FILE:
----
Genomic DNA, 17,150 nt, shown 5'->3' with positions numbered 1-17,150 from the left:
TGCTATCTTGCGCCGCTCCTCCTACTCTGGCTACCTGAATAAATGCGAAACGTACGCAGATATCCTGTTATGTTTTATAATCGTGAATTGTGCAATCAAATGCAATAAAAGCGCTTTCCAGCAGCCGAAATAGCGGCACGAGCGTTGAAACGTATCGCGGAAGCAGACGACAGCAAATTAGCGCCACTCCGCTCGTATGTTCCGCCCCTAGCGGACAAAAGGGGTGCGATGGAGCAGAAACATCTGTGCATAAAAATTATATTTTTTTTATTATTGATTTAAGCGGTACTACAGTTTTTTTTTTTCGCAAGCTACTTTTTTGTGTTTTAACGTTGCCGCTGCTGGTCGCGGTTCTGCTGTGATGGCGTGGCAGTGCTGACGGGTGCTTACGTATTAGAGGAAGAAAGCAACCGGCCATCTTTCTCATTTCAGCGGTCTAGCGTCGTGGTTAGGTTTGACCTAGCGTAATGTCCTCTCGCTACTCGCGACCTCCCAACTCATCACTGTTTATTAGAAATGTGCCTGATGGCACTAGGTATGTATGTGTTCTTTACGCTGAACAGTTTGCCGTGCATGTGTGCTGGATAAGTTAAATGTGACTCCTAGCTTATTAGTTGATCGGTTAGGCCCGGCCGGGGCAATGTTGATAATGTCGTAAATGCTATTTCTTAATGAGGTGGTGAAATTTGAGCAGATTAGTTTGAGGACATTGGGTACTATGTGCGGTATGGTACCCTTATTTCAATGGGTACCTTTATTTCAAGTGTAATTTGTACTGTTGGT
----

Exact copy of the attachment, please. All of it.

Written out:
Genomic DNA, 17,150 nt, shown 5'->3' with positions numbered 1-17,150 from the left:
TGCTATCTTGCGCCGCTCCTCCTACTCTGGCTACCTGAATAAATGCGAAACGTACGCAGATATCCTGTTATGTTTTATAATCGTGAATTGTGCAATCAAATGCAATAAAAGCGCTTTCCAGCAGCCGAAATAGCGGCACGAGCGTTGAAACGTATCGCGGAAGCAGACGACAGCAAATTAGCGCCACTCCGCTCGTATGTTCCGCCCCTAGCGGACAAAAGGGGTGCGATGGAGCAGAAACATCTGTGCATAAAAATTATATTTTTTTTATTATTGATTTAAGCGGTACTACAGTTTTTTTTTTTCGCAAGCTACTTTTTTGTGTTTTAACGTTGCCGCTGCTGGTCGCGGTTCTGCTGTGATGGCGTGGCAGTGCTGACGGGTGCTTACGTATTAGAGGAAGAAAGCAACCGGCCATCTTTCTCATTTCAGCGGTCTAGCGTCGTGGTTAGGTTTGACCTAGCGTAATGTCCTCTCGCTACTCGCGACCTCCCAACTCATCACTGTTTATTAGAAATGTGCCTGATGGCACTAGGTATGTATGTGTTCTTTACGCTGAACAGTTTGCCGTGCATGTGTGCTGGATAAGTTAAATGTGACTCCTAGCTTATTAGTTGATCGGTTAGGCCCGGCCGGGGCAATGTTGATAATGTCGTAAATGCTATTTCTTAATGAGGTGGTGAAATTTGAGCAGATTAGTTTGAGGACATTGGGTACTATGTGCGGTATGGTACCCTTATTTCAATGGGTACCTTTATTTCAAGTGTAATTTGTACTGTTGGT